When Adam and Eve chose to grasp for equality with God, to act for self first, to enter into disobedience, and to reject accountability, their actions had consequences. The neighbourhood changed. Innocence was gone. Death entered in. God’s image became blurred so much that it was usually invisible to the naked eye. Mistrust and deceit became the norm. Relationships were always marred by self-interest. Every subsequent child of the first pair has been tarred by the same brush. Everybody somehow, someway repeats the behaviours. It is the neighbourhood in which we all live. Is there hope?

Enter Jesus… the Messiah who came to save sinners. He came to a sick and sorry world, an enslaved and desperate world, a violent and ugly world. But always a world and its people loved by God. His goal was restoration. His task was to open the way so the lost could come home. His call was simple… Follow me. His journey was not above sin and death but through sin and into death. It was the only way to break the satanic stronghold. He stayed the course and was never drawn off track. He is the pioneer of our salvation, who opened up the new and living way, as Hebrews tells us. He died and was buried.


A Postscript… for example, by next morning one of the members of the Good Shepherd Church here had erected a white cross which became a focal point for a grieving neighbourhood… and again, something changed in the neighbourhood. I praise God for him and what he did.

Be blessed in Jesus the Christ.


Thursday, January 19, 2012

CP 159 A provocative story from Keith Miller

One evening several years ago I was taking a young friend out to dinner. He had just graduated from the university and was going off to enter the Christian ministry the next day. John was one of those fine, clean young men who somehow get through college without scar or blemish from the world. I found him hard to believe, but he was evidently sincere. We had eaten in a cafeteria and were talking about his future when a good-looking young woman sauntered up to our table in a pair of very short shorts, sandals, and one of those brief halter type tops. She was followed by a tiny daughter in a similar outfit. I recognized the woman as a member of the Sunday school class I taught. The class was rather large, and I had seen her only as a member of an audience. A few times I had spoken to her briefly before or after class, but I had definitely noticed her.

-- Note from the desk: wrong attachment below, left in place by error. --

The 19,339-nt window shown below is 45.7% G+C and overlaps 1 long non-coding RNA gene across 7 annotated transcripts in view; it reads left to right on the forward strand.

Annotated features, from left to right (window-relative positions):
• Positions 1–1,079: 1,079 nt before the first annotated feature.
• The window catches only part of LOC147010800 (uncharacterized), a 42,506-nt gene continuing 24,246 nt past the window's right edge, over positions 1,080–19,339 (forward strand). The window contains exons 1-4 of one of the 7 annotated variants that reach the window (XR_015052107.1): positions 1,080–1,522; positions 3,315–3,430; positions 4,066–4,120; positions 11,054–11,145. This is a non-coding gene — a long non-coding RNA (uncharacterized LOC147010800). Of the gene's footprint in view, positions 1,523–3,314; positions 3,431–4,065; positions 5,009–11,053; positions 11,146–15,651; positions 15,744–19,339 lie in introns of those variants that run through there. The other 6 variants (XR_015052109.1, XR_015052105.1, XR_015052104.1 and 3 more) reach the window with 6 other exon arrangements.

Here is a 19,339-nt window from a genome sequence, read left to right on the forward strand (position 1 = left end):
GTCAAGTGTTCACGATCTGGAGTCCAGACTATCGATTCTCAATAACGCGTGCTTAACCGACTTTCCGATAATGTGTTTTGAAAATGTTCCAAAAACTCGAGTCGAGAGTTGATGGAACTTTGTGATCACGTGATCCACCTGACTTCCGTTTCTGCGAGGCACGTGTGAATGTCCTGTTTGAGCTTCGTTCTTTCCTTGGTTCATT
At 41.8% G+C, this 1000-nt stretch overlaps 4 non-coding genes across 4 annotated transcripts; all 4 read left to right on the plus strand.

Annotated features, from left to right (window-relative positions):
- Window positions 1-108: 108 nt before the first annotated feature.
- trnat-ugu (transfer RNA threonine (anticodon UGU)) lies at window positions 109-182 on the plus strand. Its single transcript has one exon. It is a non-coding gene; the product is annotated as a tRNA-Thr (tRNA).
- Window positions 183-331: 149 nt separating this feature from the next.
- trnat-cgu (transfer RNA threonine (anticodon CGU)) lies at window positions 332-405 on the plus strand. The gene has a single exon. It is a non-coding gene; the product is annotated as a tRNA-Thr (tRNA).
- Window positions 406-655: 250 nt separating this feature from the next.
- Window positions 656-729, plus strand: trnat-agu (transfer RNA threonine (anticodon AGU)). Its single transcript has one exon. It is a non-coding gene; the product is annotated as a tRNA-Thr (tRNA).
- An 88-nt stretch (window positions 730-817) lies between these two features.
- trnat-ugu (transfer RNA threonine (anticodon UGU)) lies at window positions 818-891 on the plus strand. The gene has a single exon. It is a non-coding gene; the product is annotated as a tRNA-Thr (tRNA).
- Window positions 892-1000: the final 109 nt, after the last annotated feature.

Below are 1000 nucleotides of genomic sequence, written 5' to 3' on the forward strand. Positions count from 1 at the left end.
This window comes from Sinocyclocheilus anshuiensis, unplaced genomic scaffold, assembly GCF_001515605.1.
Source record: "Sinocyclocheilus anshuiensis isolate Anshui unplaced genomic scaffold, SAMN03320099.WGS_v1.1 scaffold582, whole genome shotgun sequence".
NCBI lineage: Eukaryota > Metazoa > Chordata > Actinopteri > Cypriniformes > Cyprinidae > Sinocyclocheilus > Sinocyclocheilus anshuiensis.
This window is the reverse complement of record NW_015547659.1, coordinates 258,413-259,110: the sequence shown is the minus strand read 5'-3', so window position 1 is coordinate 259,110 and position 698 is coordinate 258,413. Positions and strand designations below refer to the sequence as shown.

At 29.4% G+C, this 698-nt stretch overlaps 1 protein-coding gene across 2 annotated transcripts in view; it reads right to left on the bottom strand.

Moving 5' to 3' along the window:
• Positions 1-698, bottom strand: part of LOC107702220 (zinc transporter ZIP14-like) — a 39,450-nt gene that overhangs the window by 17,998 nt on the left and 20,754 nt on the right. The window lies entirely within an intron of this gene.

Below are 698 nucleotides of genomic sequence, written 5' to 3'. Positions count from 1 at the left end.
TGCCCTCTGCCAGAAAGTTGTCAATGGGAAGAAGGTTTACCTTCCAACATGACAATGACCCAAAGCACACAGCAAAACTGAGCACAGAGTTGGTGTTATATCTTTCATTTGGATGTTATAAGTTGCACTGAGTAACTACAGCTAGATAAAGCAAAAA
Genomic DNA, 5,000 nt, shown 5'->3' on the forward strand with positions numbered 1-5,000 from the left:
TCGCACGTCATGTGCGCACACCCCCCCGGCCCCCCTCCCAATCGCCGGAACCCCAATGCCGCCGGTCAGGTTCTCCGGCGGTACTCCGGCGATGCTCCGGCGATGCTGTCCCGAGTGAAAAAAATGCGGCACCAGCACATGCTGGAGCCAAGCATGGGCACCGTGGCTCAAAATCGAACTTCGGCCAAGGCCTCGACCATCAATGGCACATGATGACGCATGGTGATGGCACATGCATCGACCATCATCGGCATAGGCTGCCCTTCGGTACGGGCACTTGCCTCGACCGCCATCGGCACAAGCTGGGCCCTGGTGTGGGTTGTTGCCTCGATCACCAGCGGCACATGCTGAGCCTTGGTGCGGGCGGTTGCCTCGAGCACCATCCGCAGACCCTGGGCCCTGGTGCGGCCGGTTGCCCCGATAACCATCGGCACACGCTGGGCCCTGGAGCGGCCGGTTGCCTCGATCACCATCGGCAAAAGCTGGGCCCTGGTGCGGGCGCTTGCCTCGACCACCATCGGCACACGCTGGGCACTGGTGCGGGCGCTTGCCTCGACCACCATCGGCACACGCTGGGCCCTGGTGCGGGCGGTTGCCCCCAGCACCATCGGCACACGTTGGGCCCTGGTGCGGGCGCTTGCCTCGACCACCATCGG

Somehow at the cafeteria, however, she looked very "un-Sunday schooly." I introduced her to my young friend as a fellow member of the same Sunday school class, and asked if she would like to join us. She did, and said at once, "There is something I've been wanting to talk to you about for months."
"What's that?"
"Paul, I think he was a sex deviate:'
My young friend's eyes were protruding slightly in horror, and I sort of wished I had not asked.
"Paul who?" I asked, smiling weakly.
She laughed, "You know who I mean, Paul the Apostle."
So we began to talk about Paul's views concerning women and sex. After about 40 minutes it was apparent that Paul was not the problem she wanted to talk about, and I told her so.